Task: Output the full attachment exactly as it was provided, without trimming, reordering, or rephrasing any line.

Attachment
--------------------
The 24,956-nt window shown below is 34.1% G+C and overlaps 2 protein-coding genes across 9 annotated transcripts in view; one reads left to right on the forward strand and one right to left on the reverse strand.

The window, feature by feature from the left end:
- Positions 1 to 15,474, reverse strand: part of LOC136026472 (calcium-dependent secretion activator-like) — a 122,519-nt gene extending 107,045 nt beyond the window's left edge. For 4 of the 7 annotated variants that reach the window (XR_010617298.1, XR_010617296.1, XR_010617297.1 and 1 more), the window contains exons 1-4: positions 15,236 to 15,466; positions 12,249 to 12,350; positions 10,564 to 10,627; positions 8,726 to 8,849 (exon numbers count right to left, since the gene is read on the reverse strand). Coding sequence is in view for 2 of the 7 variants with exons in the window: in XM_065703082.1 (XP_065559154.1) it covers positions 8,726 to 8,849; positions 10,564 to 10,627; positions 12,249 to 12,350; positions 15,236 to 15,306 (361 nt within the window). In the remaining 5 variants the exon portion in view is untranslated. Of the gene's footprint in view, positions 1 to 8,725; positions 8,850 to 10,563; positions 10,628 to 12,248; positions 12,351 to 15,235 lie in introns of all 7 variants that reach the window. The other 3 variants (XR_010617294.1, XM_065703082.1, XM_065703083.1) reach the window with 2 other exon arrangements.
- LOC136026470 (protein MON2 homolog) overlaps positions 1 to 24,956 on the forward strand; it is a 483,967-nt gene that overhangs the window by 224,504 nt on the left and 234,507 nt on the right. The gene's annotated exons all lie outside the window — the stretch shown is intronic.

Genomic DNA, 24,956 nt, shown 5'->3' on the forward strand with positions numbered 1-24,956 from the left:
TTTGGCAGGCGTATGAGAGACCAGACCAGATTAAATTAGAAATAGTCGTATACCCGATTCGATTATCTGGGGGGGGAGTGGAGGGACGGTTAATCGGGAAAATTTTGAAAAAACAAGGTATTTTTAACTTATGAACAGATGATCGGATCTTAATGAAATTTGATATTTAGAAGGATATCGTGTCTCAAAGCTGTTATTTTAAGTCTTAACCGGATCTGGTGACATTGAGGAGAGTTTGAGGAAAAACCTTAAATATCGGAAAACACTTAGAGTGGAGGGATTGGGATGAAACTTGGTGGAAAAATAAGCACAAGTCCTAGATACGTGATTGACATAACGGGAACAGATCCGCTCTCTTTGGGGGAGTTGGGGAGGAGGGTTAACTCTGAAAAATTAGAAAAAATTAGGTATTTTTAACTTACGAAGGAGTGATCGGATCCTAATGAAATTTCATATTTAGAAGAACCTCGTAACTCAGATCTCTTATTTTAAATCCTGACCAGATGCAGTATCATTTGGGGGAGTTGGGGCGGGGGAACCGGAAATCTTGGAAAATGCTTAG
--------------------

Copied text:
The 24,956-nt window shown below is 34.1% G+C and overlaps 2 protein-coding genes across 9 annotated transcripts in view; one reads left to right on the forward strand and one right to left on the reverse strand.

The window, feature by feature from the left end:
- Positions 1 to 15,474, reverse strand: part of LOC136026472 (calcium-dependent secretion activator-like) — a 122,519-nt gene extending 107,045 nt beyond the window's left edge. For 4 of the 7 annotated variants that reach the window (XR_010617298.1, XR_010617296.1, XR_010617297.1 and 1 more), the window contains exons 1-4: positions 15,236 to 15,466; positions 12,249 to 12,350; positions 10,564 to 10,627; positions 8,726 to 8,849 (exon numbers count right to left, since the gene is read on the reverse strand). Coding sequence is in view for 2 of the 7 variants with exons in the window: in XM_065703082.1 (XP_065559154.1) it covers positions 8,726 to 8,849; positions 10,564 to 10,627; positions 12,249 to 12,350; positions 15,236 to 15,306 (361 nt within the window). In the remaining 5 variants the exon portion in view is untranslated. Of the gene's footprint in view, positions 1 to 8,725; positions 8,850 to 10,563; positions 10,628 to 12,248; positions 12,351 to 15,235 lie in introns of all 7 variants that reach the window. The other 3 variants (XR_010617294.1, XM_065703082.1, XM_065703083.1) reach the window with 2 other exon arrangements.
- LOC136026470 (protein MON2 homolog) overlaps positions 1 to 24,956 on the forward strand; it is a 483,967-nt gene that overhangs the window by 224,504 nt on the left and 234,507 nt on the right. The gene's annotated exons all lie outside the window — the stretch shown is intronic.

Genomic DNA, 24,956 nt, shown 5'->3' on the forward strand with positions numbered 1-24,956 from the left:
TTTGGCAGGCGTATGAGAGACCAGACCAGATTAAATTAGAAATAGTCGTATACCCGATTCGATTATCTGGGGGGGGAGTGGAGGGACGGTTAATCGGGAAAATTTTGAAAAAACAAGGTATTTTTAACTTATGAACAGATGATCGGATCTTAATGAAATTTGATATTTAGAAGGATATCGTGTCTCAAAGCTGTTATTTTAAGTCTTAACCGGATCTGGTGACATTGAGGAGAGTTTGAGGAAAAACCTTAAATATCGGAAAACACTTAGAGTGGAGGGATTGGGATGAAACTTGGTGGAAAAATAAGCACAAGTCCTAGATACGTGATTGACATAACGGGAACAGATCCGCTCTCTTTGGGGGAGTTGGGGAGGAGGGTTAACTCTGAAAAATTAGAAAAAATTAGGTATTTTTAACTTACGAAGGAGTGATCGGATCCTAATGAAATTTCATATTTAGAAGAACCTCGTAACTCAGATCTCTTATTTTAAATCCTGACCAGATGCAGTATCATTTGGGGGAGTTGGGGCGGGGGAACCGGAAATCTTGGAAAATGCTTAG